Industry Trend Analysis - No End in Sight for Health Scheme's Troubles30 Sep 2011 • by Natalie Aster
BMI View: Despite our generally positive outlook on Mexico's push towards universal access to healthcare, recent developments have suggested that weak and short-sighted procurement policies have allowed the country's public administrators to mismanage the country's largest health scheme.
Reports from Mexico reveal that the country's Institute of Security and Social Services for State Workers (ISSSTE) is looking to end an ongoing medicine shortage by introducing a temporary voucher scheme. The country's public unions had threatened to call a national protest unless the ISSSTE promised to compensate disgruntled patients by 10am on September 23, 2011.
The ISSSTE has faced distribution difficulties the last few months, but blames the supply issues on distributers, not incompetent state or local public officials. According to Antonio Vital Galicia, a member of the Health Workers Alliance, the ISSTE faces a backlog of about four months of medical appointments and is awaiting the arrival of 1mn prescriptions that are yet to be dispensed.
The Federal Agency's Francisco Robles announced on September 14 2011 that the state authority was on track to replenish its drug inventories and settle its outstanding financial obligations. Despite the ISSSTE's repeated assurances that suppliers will be repaid, BMI notes the scheme continues to face distribution problems. In fact, many of the country's public clinics and dispensaries have yet to receive medicine shipments, paying workers to dispense stock that simply does not exist. Norte Digital reported on September 22 2011 that pharmacies in Ciudad Juáre are stocking as few as three of the 130 medicines deemed essential by the ISSTE.
BMI reported on the medicine shortages in Mexico's public health scheme and dispensaries in late 2010. Jorge Aguilar Chedruai, head of Mexico's State Health Agency, has since said that measures have been taken to rectify the supply shortage, but local news reports hint that shortages have in fact spread, affecting an increasing number of public pharmacies in the centre and south of the country. Distribution problems have affected everything from ordinary cough to migraine medication, but BMI believes ongoing shortages and unreliable access have also hurt patients suffering from chronic illnesses.
According to the ISSTE's general director, Jesús López Villalobos, the shortages originate from previous attempts to streamline healthcare purchases by avoiding large inventories that could remain in storage for many years. In March 2009, the ISSSTE announced it had reached a MXN5bn (US$352mn) contract to supply the public sector with medicines until 2012. The tender, mainly for generic drugs, was initially touted as a positive development. It wasn't until the country's two largest pharmaceutical distributers, Nadro and Casa Saba publicly complained that the tender process preferred smaller, politically friendly companies that the government's procurement came into question.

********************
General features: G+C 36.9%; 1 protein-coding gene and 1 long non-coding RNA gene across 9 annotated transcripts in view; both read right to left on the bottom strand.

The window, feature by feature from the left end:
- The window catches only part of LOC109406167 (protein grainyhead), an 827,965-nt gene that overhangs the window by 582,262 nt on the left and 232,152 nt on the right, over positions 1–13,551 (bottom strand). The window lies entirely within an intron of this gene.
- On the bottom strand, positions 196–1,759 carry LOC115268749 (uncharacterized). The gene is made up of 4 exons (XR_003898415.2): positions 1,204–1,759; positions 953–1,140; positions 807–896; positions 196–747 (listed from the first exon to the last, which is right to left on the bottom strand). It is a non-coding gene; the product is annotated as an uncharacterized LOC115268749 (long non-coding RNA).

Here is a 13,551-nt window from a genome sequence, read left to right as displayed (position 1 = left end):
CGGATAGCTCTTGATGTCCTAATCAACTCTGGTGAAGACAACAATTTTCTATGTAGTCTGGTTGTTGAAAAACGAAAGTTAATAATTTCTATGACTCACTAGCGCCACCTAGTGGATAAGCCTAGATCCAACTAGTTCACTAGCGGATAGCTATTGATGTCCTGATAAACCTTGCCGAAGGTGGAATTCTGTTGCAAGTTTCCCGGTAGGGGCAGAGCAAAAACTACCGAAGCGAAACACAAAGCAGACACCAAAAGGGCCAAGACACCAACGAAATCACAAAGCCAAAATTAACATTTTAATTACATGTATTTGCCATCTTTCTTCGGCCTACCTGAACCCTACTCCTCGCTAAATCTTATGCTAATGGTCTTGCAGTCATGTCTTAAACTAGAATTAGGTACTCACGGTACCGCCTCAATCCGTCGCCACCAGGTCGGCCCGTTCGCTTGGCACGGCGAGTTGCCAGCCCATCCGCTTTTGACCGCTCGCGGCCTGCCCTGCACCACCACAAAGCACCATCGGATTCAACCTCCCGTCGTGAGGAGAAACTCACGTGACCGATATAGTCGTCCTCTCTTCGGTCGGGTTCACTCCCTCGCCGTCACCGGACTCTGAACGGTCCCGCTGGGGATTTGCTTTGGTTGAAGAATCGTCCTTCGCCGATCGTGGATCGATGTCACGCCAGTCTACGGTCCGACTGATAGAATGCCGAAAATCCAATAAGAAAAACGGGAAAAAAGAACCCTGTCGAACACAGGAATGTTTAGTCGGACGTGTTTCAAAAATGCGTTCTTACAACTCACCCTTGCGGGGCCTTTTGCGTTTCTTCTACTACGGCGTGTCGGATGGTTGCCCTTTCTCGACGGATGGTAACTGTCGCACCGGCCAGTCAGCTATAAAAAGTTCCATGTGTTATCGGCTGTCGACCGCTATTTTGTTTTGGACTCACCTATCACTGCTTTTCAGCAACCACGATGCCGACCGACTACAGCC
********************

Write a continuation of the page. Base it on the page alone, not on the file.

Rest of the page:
Despite Push, Generic Sales Slow To Take Off
Mexico's Pharmaceutical Market Overview
f = forecast. Source: BMI
A key determinant of growth within the Mexican healthcare market across all types of drug spending is that higher volumes of generic drugs will be sold, though in terms of value this contributes less than 5% to the total drug market. BMI calculates the value of the total pharmaceutical market in Mexico was worth MXN11.8bn (US$148.8mn) in 2010, with generic medicines accounting for close to 4.5% of total sales. We forecast the total market to increase to MXN16.9bn (US$175.1mn) by 2015 at a compound annual growth rate (CAGR) of 7.49% in US dollar terms (3.34% in local currency).
The country's rising public healthcare expenditure is largely attributed to the ongoing promotion and uptake of public health insurance schemes and thereafter, a continued rise in the utilisation of medical services. While the generic pricing policy in Mexico may be susceptible to various fluctuations, the main health and regulatory bodies are under pressure to save on costs where possible. Although cautious, BMI believes restructured health budgets can presage a more pro-generic drug policy - as long as the sector's growth is not limited by ongoing supply problems.
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